|Venerated in||Roman Catholic Church|
Saint Salonius was a confessor and bishop of the 5th century. He was born about 400, a son of St. Eucherius of Lyon. He was educated at Lérins Abbey, first by St. Hilary of Arles, then by Salvianus and St. Vincent of Lérins. In 440, he was elected bishop of Geneva and, as such, took part in the Synod of Orange (441), the Synod of Vaison (442), and the Synod of Arles (451). He has also been listed as the bishop of Genoa, but it is not clear if this was a later appointment or if the word Geneva was miswritten as Genova. He was an accomplished Latin ecclesiastical writer. Most notably, he composed mystical and allegorical interpretations of the Proverbs and Ecclesiastes. His feast day is 28 September.
Confessor is a title used within Christianity in several ways.
A bishop is an ordained, consecrated, or appointed member of the Christian clergy who is generally entrusted with a position of authority and oversight.
Saint Eucherius, bishop of Lyon, was a high-born and high-ranking ecclesiastic in the Christian Church of Gaul. He is remembered for his letters advocating extreme self-abnegation. Henry Wace ranked him "except perhaps St. Irenaeus the most distinguished occupant of that see".
Pope Boniface I was Pope from 28 December 418 to his death in 422. His election was disputed by the supporters of Eulalius, until the dispute was settled by the Emperor. Boniface was active maintaining church discipline and he restored certain privileges to the metropolitical sees of Narbonne and Vienne, exempting them from any subjection to the primacy of Arles. He was a contemporary of Saint Augustine of Hippo, who dedicated to him some of his works.
Pope Celestine I was Pope from 10 September 422 to his death in 432. According to the Liber Pontificalis, the start of his papacy was 3 November. However, Tillemont places the date at 10 September.
Pope Zosimus reigned from 18 March 417 to his death in 418. He was born in Mesoraca, Calabria.
Pope Hilarius was Pope from 19 November 461 to his death in 468.
Saint Hilary of Arles, also known by his Latin name Hilarius, was a bishop of Arles in Southern France. He is recognized as a saint by the Roman Catholic and Eastern Orthodox Churches, with his feast day celebrated on 5 May.
Honoratus was the founder of Lérins Abbey who later became an early Archbishop of Arles. He is honored as a saint in the Catholic and Eastern Orthodox Churches.
Saint Mamertus was the bishop of Vienne in Gaul, venerated as a saint. His primary contribution to ecclesiastical practice was the introduction of litanies prior to Ascension Day as an intercession against earthquakes and other disasters, leading to "Rogation Days." His feast day is the first of the Ice Saints.
Lérins Abbey is a Cistercian monastery on the island of Saint-Honorat, one of the Lérins Islands, on the French Riviera, with an active monastic community.
January 15 - Eastern Orthodox liturgical calendar - January 17
Saint Faustus of Riez was an early Bishop of Riez (Rhegium) in Southern Gaul (Provence), the best known and most distinguished defender of Semipelagianism.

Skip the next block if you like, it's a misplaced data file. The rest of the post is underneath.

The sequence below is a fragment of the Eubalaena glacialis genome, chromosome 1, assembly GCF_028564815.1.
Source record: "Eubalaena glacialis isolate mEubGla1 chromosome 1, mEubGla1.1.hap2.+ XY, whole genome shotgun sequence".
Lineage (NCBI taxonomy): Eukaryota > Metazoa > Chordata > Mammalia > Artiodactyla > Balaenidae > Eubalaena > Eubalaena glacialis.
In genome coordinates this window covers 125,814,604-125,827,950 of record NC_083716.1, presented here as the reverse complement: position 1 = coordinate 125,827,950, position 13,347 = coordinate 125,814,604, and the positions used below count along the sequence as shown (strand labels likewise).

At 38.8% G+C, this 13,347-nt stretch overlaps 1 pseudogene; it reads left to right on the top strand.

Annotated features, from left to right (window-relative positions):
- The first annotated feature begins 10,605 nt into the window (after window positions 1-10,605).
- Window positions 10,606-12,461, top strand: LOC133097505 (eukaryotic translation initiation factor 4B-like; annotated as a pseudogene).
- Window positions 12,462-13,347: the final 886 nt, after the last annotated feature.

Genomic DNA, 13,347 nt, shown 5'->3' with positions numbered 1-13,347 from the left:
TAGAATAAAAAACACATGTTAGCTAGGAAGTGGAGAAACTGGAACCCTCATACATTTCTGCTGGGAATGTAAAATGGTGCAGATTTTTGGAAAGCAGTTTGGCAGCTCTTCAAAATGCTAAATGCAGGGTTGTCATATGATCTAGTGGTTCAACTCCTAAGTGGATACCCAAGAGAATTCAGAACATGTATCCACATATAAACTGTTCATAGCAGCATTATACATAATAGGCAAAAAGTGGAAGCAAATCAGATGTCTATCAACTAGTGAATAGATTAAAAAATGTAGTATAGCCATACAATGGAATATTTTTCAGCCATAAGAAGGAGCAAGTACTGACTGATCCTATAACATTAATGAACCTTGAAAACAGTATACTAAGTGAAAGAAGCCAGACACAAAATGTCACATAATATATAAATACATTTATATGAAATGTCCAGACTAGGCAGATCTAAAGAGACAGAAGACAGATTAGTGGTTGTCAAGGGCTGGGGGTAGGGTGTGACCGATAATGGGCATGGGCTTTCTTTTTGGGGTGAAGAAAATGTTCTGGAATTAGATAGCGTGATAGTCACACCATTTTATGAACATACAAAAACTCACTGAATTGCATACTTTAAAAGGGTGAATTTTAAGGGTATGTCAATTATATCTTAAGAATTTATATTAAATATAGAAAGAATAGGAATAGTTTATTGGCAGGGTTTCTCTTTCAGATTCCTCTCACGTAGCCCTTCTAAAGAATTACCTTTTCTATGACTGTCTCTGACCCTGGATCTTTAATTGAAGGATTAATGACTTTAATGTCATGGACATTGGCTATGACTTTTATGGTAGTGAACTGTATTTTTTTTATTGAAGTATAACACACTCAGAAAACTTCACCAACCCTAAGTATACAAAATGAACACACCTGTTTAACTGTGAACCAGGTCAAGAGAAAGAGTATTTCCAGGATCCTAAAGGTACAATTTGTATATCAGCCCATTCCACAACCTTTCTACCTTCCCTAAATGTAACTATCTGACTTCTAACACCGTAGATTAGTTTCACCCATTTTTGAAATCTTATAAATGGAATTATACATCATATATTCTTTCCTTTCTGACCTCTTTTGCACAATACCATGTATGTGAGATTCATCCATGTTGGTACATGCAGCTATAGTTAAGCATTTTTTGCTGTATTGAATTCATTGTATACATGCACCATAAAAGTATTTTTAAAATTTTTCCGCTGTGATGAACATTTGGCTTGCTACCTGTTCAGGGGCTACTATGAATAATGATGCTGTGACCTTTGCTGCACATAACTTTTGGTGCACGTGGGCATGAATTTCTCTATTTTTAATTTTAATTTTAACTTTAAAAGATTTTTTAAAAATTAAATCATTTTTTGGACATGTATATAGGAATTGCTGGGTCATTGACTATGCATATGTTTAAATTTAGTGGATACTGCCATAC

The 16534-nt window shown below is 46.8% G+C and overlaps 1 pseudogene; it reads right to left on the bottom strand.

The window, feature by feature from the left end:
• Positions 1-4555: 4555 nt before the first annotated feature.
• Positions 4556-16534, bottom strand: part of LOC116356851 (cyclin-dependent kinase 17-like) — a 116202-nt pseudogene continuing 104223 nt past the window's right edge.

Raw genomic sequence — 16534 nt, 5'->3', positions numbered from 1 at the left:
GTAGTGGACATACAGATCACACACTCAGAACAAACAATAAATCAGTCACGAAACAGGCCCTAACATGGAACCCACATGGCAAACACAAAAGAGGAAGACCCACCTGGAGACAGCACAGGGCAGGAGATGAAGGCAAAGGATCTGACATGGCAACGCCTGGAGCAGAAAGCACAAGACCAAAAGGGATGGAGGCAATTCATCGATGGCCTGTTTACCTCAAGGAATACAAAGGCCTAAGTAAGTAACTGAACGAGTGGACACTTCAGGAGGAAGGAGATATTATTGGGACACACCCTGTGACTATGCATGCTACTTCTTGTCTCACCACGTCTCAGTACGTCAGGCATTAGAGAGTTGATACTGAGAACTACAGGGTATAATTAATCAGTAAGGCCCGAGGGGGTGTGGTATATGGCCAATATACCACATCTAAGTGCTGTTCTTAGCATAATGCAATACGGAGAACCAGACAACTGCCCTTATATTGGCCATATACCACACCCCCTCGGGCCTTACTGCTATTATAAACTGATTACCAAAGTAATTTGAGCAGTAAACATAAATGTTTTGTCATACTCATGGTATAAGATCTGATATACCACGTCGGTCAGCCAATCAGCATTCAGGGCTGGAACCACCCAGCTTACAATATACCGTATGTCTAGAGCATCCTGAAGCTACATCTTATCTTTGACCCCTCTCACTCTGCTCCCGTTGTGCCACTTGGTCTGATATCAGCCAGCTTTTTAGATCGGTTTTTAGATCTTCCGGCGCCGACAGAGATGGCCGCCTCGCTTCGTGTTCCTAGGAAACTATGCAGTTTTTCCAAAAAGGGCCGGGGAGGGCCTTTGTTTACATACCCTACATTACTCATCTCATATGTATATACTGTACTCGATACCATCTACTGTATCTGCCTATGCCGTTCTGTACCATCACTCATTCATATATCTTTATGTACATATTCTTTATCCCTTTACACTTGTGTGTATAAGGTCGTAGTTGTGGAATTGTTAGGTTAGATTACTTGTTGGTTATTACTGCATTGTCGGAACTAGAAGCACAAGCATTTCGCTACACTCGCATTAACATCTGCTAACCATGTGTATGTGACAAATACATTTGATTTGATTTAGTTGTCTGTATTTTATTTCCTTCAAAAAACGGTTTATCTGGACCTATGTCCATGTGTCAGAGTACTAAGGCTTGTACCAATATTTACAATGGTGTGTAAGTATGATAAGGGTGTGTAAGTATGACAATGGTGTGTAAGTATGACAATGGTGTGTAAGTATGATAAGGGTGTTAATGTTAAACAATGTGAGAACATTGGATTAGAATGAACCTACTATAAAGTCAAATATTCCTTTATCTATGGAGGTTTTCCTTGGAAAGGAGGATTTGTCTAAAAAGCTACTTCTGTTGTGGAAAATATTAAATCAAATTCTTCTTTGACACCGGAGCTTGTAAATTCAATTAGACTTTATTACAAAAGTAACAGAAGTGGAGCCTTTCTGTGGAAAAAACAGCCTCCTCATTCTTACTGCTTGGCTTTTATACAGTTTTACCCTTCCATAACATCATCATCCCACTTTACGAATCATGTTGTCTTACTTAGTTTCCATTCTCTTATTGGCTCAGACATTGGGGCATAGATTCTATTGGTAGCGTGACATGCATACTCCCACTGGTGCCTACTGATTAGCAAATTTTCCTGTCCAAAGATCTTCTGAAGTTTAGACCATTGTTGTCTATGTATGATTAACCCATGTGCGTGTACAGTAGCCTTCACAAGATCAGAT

Saint Rusticus of Narbonne was a bishop of Narbonne and Catholic saint of Gaul, born either at Marseilles or at Narbonne.
Saint Caprasius, sometimes Caprasius of Lérins was a hermit who lived in Lérins, Provence. He was joined by Saint Honoratus and Honoratus' brother Venantius, two youths who wished to become hermits as well. The three decided to go on pilgrimage to the Holy Land and visit the holy places of Palestine and the lavras of Syria and Egypt. However, Venantius died at Methoni, Messenia and Caprasius and Honoratus cut short their voyage.
Arles in the south of Roman Gaul hosted several councils or synods referred to as Concilium Arelatense in the history of the early Christian church.
Saint Cyprian of Toulon was bishop of Toulon during the 6th century. Born at Marseilles, he was the favorite pupil of St. Caesarius of Arles by whom he was trained. Caesarius ordained him in 506 to the diaconate, and, in 516, consecrated him as bishop of Toulon.
Saint Leontius was a bishop of Fréjus, in Provence. He was probably born at Nîmes, towards the end of the fourth century; he died in his episcopal town in 488, according to some authorities, though others say 443 or 448. His feast day is December 1.
Saint Lupus was an early bishop of Troyes. Around 426, the bishops in Britain requested assistance from the bishops of Gaul in dealing with Pelagianism. Germanus of Auxerre and Lupus were sent.
Gaul was an important early center of Latin Christianity in late antiquity and the Merovingian period. By the middle of the 3rd century, there were several churches organized in Roman Gaul, and soon after the cessation of persecution the bishops of the Latin world assembled at Arles, in AD 314. The Church of Gaul passed through three dogmatic crises in the late Roman period, Arianism, Priscillianism and Pelagianism. Under Merovingian rule, a number of "Frankish synods" were held, marking a particularly Germanic development in the Western Church. A model for the following Frankish synods was set by Clovis I, who organized the First Council of Orléans (511).
Virgilius of Arles was Archbishop of Arles in Gaul.
Veranus was the fourth Bishop of Vence, Gaul, after a period as a monk.
Frederick George Holweck was a German-American Roman Catholic parish priest and scholar, hagiographer and church historian. Monsignor Holweck contributed a number of articles to the Catholic Encyclopedia.